Judiceratops possessed two large horns over its brow and a smaller horn on its nose. It appears to have spent much of its days peacefully feeding on low-growing vegetation, although one wonders if the horns rammed into something or someone every now and then.
The new dino is one of at least 18 closely related species in and around the Montana region. It's expected that more such dinosaurs will be found there in future.
"We keep finding new species, because cerotopsids - horned dinosaurs - evolved so rapidly," explained Longrich. "These species show up for just a couple million years, or even a far shorter time, before another species replaces it. As you move up into younger rocks or down into older rocks, you get new species and no longer see the old ones. There was a lot of turnover."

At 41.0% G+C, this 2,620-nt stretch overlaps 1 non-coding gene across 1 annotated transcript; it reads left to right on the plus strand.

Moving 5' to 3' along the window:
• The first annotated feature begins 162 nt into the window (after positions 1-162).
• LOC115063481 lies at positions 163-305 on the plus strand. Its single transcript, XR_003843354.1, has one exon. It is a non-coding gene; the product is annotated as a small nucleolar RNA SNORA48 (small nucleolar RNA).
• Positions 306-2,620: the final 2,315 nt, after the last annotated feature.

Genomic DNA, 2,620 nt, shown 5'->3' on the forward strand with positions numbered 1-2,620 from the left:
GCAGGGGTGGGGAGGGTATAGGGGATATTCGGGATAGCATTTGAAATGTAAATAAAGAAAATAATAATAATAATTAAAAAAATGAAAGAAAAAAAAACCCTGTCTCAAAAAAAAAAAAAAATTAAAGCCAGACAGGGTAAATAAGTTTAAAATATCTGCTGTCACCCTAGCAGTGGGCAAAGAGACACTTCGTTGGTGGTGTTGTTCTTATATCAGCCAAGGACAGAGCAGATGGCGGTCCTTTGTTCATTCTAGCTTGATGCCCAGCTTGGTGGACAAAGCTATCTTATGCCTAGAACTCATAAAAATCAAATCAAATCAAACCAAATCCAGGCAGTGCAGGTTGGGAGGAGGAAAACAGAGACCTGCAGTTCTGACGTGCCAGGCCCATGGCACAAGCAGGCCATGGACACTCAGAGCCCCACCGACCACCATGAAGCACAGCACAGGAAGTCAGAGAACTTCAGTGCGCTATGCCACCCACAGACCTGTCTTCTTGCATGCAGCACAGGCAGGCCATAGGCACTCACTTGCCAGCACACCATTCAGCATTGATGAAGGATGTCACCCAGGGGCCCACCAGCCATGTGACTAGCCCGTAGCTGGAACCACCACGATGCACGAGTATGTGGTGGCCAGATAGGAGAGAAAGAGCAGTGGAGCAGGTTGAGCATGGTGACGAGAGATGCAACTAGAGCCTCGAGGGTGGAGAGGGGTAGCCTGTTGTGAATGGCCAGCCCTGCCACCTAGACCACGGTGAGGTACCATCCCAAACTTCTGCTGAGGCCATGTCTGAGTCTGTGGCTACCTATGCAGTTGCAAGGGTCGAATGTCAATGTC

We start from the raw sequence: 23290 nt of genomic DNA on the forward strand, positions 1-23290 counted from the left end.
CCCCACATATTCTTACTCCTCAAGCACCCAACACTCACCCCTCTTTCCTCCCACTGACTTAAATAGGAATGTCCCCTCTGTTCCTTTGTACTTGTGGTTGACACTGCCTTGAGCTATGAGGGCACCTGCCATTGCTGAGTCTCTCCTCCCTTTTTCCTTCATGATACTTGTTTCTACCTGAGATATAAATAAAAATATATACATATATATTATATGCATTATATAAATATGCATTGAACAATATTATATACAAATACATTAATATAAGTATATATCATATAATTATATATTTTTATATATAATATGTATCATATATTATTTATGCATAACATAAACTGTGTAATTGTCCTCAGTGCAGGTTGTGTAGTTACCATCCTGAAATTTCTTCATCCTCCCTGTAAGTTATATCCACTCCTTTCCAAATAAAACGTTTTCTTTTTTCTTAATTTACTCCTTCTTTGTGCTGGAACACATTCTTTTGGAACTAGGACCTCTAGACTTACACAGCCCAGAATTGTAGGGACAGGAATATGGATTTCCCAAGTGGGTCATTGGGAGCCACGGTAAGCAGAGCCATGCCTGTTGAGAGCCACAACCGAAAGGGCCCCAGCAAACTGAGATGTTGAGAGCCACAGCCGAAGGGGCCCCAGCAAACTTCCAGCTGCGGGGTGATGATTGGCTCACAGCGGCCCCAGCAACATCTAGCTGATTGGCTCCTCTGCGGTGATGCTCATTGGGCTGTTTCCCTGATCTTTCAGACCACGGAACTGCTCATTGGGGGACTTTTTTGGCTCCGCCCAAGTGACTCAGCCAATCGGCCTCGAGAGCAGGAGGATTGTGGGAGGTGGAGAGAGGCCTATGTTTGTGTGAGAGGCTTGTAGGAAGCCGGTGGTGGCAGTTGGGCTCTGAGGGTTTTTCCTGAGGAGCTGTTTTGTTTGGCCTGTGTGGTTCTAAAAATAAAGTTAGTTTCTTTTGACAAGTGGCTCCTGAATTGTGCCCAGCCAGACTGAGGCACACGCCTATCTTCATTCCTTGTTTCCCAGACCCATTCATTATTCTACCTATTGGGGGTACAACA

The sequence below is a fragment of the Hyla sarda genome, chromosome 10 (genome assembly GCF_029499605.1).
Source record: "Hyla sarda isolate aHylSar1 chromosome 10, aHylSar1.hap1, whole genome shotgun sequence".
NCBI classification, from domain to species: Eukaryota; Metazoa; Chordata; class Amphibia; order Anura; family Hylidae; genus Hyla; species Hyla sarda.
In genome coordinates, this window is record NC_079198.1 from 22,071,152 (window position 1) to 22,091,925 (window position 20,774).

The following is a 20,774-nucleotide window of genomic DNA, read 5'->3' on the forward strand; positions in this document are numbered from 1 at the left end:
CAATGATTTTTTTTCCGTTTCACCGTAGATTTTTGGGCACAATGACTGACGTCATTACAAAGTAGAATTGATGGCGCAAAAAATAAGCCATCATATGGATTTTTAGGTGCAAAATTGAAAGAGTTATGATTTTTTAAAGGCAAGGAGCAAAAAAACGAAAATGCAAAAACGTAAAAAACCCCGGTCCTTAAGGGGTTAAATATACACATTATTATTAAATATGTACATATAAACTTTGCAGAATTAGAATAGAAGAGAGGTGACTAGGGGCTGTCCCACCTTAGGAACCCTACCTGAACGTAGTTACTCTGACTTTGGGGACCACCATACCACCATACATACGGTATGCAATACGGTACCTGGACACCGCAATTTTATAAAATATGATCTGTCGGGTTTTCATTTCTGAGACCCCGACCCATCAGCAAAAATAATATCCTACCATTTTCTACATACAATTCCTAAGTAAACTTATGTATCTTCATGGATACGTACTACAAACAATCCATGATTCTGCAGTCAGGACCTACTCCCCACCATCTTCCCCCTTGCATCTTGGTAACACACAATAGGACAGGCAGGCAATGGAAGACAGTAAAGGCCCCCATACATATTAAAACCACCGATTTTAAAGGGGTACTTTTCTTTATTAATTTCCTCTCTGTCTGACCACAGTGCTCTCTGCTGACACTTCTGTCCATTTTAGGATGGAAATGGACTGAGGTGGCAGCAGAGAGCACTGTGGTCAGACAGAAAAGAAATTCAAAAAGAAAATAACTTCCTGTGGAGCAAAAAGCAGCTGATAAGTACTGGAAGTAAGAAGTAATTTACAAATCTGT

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That must mean the environment there changed a lot over the years, with the dinosaurs evolving in response to the changes.
As for the name Judiceratops tigris, it refers to the site where the fossils were found - in the Judith River Formation of Hill County, Mont. - and to the Greek words "ceras" (horn) and "ops" (face).